Jim Geraghty catches Move America Forward, a pro-military group run by the people who created the Tea Party Express (MAF predates that), calling for McChrystal to "blow the whistle" on the Obama administration.
"Over the last week, the Family Research Council has shown its true colors - attacking GOProud for working with the National Rifle Association and Gun Owners of America to protect 2nd Amendment rights, attacking GOProud for supporting cutting taxes on American families, and for supporting the free market healthcare reform proposal offered by Senators Richard Burr (R-NC) and Tom Coburn, M.D. (R-OK)," said Jimmy LaSalvia, Executive Director. "These attacks make it clear the Family Research Council doesn't care one iota about the conservative agenda."
A few weeks ago, reporters and pundits were dumping ice water on the narrative that 2010 would be a "year of the black Republican." But last night, South Carolina's Tim Scott was only one of two African-Americans who locked down GOP nominations for Congress. The other, Bill Randall, won a runoff in North Carolina and will face adroit Rep. Brad Miller (D-N.C.). Miller has faced off against black Republicans in the past, and Randall enters the race most famous for wondering whether government "collusion" led to the BP spill. So this might be a case of a black candidate garnering headlines but acting, effectively, as a sacrificial lamb.
The Arizona senator hits the 5 mph softball that was opponent J.D. Hayworth's horrifying appearance in a scammy "free money from the government video." McCain's new TV ad:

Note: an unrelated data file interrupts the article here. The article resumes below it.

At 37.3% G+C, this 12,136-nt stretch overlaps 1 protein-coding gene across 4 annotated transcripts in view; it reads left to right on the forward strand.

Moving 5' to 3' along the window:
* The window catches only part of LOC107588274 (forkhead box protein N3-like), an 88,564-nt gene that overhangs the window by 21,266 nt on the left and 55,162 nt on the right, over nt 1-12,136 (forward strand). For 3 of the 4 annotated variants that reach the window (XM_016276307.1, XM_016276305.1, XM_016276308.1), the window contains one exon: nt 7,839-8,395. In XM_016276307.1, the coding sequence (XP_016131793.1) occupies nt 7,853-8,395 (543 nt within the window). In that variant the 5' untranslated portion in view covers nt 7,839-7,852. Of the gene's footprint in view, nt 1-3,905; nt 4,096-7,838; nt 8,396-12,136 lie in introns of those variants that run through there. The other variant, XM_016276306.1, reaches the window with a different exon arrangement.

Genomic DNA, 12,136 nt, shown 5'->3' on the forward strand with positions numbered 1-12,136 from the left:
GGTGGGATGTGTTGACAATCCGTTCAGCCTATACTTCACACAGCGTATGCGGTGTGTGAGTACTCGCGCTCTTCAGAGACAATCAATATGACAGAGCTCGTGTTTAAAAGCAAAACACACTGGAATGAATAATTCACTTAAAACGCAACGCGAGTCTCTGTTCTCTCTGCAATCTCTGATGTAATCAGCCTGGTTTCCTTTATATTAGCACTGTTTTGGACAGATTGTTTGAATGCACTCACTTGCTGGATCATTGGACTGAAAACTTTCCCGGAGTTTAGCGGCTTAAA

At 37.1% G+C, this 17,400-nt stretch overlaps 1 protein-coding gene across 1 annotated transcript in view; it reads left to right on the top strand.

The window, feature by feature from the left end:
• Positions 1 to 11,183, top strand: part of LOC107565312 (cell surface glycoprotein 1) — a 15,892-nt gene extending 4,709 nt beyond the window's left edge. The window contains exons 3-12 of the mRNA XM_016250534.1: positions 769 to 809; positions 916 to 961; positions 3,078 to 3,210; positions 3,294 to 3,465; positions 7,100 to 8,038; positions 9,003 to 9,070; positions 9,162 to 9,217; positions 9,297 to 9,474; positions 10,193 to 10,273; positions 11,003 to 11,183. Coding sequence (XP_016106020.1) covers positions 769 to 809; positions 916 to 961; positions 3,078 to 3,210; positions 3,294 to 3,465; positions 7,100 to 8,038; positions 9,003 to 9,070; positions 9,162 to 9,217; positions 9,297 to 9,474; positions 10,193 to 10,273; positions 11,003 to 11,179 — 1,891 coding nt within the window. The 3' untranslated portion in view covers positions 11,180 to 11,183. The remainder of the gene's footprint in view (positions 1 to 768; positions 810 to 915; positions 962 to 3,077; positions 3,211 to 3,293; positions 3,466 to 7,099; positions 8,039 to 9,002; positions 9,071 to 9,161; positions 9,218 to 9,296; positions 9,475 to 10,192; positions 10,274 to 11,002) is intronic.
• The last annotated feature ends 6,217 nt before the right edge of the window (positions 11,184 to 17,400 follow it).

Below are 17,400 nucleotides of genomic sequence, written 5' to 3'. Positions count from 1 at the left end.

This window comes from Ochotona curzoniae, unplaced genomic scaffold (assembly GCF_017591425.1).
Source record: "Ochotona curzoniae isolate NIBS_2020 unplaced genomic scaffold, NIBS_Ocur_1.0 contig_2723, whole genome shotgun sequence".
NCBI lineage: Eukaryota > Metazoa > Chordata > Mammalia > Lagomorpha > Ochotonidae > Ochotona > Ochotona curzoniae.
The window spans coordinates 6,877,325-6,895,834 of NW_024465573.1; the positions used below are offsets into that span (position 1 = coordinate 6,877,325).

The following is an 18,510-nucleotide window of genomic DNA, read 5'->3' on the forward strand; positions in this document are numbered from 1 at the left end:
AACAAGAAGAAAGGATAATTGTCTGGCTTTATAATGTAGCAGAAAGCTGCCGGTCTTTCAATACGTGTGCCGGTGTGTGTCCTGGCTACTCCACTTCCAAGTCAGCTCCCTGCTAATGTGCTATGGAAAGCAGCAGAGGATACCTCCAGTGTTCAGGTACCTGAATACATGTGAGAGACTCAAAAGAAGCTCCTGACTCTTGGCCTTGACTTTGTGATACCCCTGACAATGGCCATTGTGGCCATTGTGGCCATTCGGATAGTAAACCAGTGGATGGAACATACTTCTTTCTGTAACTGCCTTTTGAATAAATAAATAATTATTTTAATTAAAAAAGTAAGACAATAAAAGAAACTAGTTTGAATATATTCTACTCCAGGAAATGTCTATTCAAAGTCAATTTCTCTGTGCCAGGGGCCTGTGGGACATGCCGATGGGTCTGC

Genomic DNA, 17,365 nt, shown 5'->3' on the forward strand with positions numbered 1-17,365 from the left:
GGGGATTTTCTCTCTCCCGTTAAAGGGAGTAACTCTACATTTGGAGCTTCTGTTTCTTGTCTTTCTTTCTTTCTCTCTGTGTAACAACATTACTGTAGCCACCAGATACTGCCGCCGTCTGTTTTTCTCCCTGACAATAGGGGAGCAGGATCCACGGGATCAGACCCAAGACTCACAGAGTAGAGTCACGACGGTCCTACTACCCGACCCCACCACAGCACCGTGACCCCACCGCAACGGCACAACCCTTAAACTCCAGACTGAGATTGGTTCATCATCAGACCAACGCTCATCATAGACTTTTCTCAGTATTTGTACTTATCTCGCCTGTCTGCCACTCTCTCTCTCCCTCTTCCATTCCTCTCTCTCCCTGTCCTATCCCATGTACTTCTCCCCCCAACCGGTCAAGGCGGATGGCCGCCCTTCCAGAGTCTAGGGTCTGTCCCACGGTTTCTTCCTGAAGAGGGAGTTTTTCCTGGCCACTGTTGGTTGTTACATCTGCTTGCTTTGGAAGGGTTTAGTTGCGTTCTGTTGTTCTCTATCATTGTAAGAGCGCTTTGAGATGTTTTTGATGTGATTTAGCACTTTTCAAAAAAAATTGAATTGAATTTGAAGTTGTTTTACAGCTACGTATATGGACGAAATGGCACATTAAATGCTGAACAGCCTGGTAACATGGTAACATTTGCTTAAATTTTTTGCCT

Inglis's explanation for his defeat is self-serving, sure, but he's right -- Republican voters have no interest in rewarding bipartisanship that involves shaming other conservatives.
The president has now accepted McChrystal's resignation and Petraeus is on track to take over in Afghanistan. Don't expect the rest of Kristol's advice (the firing of civilian ambassadors) to be adopted right now, but take note of the conservative commentary on this issue. I saw no one argue that McChrystal did not, at least, need to offer his resignation -- the argument was between commentators like Charles Krauthammer who argued that Obama should not accept it, and commentators like Kristol who argued for Petraeus to move in.
And he went on to quote from the column, calling defenders of the fund "useful idiots." Gohmert is in as much danger of losing re-election as I am of spontaneously combusting -- the Cook Political Report gives his 1st district of Texas an R +21 rating -- but for the record, here's a Republican endorsing this argument that I thought was un-endorseable.
The article by Peter Hannaford is a robust defense of what Barton said, knocking the Obama administration for "Alinsky" tactics and hatred of business.
"I'm not prepared to decide that," said Bork, "but the judicial filibuster is ordinarily to be avoided."
That's Jenny Sanford greeting Gov. Mark Sanford (R-S.C.), her estranged husband who famously found his soulmate -- not her -- in last year's Appalachian-tinged soap opera. They were at Nikki Haley's victory party, having both played roles in getting her elected. Mark, who became politically toxic after his scandal, watched his dormant PAC wake up and spend $400,000 on TV ads for Haley in the last stretch of the primary. Jenny, who won public sympathy after the scandal, endorsed Haley in November 2009, and defended her during the the bizarre, going-nowhere stories alleging she had been unfaithful to her husband.